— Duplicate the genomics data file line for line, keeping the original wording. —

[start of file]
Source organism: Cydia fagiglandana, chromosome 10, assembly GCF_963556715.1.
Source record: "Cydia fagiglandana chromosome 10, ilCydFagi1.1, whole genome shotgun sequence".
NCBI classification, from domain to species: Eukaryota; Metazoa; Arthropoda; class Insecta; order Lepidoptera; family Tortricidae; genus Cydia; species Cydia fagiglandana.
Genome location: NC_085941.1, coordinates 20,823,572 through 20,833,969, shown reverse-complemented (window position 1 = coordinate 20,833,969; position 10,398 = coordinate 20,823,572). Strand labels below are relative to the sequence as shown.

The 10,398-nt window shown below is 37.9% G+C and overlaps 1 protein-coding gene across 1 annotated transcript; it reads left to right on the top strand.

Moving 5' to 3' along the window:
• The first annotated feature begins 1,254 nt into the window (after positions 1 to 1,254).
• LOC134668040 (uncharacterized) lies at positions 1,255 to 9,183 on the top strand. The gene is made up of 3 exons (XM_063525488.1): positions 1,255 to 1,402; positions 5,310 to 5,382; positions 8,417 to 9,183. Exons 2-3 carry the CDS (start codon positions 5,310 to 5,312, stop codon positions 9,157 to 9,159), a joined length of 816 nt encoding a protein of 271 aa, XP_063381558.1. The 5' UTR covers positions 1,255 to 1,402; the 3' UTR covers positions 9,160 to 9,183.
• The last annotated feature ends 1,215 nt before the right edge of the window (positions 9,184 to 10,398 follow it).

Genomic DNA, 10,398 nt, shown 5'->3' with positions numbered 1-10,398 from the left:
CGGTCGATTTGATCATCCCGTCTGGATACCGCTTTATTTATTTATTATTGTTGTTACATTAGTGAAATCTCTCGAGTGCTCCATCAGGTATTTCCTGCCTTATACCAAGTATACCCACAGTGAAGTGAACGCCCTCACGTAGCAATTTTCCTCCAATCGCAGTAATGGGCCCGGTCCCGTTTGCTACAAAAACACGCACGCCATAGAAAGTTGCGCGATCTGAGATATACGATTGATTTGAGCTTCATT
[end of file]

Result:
Source organism: Cydia fagiglandana, chromosome 10, assembly GCF_963556715.1.
Source record: "Cydia fagiglandana chromosome 10, ilCydFagi1.1, whole genome shotgun sequence".
NCBI classification, from domain to species: Eukaryota; Metazoa; Arthropoda; class Insecta; order Lepidoptera; family Tortricidae; genus Cydia; species Cydia fagiglandana.
Genome location: NC_085941.1, coordinates 20,823,572 through 20,833,969, shown reverse-complemented (window position 1 = coordinate 20,833,969; position 10,398 = coordinate 20,823,572). Strand labels below are relative to the sequence as shown.

The 10,398-nt window shown below is 37.9% G+C and overlaps 1 protein-coding gene across 1 annotated transcript; it reads left to right on the top strand.

Moving 5' to 3' along the window:
• The first annotated feature begins 1,254 nt into the window (after positions 1 to 1,254).
• LOC134668040 (uncharacterized) lies at positions 1,255 to 9,183 on the top strand. The gene is made up of 3 exons (XM_063525488.1): positions 1,255 to 1,402; positions 5,310 to 5,382; positions 8,417 to 9,183. Exons 2-3 carry the CDS (start codon positions 5,310 to 5,312, stop codon positions 9,157 to 9,159), a joined length of 816 nt encoding a protein of 271 aa, XP_063381558.1. The 5' UTR covers positions 1,255 to 1,402; the 3' UTR covers positions 9,160 to 9,183.
• The last annotated feature ends 1,215 nt before the right edge of the window (positions 9,184 to 10,398 follow it).

Genomic DNA, 10,398 nt, shown 5'->3' with positions numbered 1-10,398 from the left:
CGGTCGATTTGATCATCCCGTCTGGATACCGCTTTATTTATTTATTATTGTTGTTACATTAGTGAAATCTCTCGAGTGCTCCATCAGGTATTTCCTGCCTTATACCAAGTATACCCACAGTGAAGTGAACGCCCTCACGTAGCAATTTTCCTCCAATCGCAGTAATGGGCCCGGTCCCGTTTGCTACAAAAACACGCACGCCATAGAAAGTTGCGCGATCTGAGATATACGATTGATTTGAGCTTCATT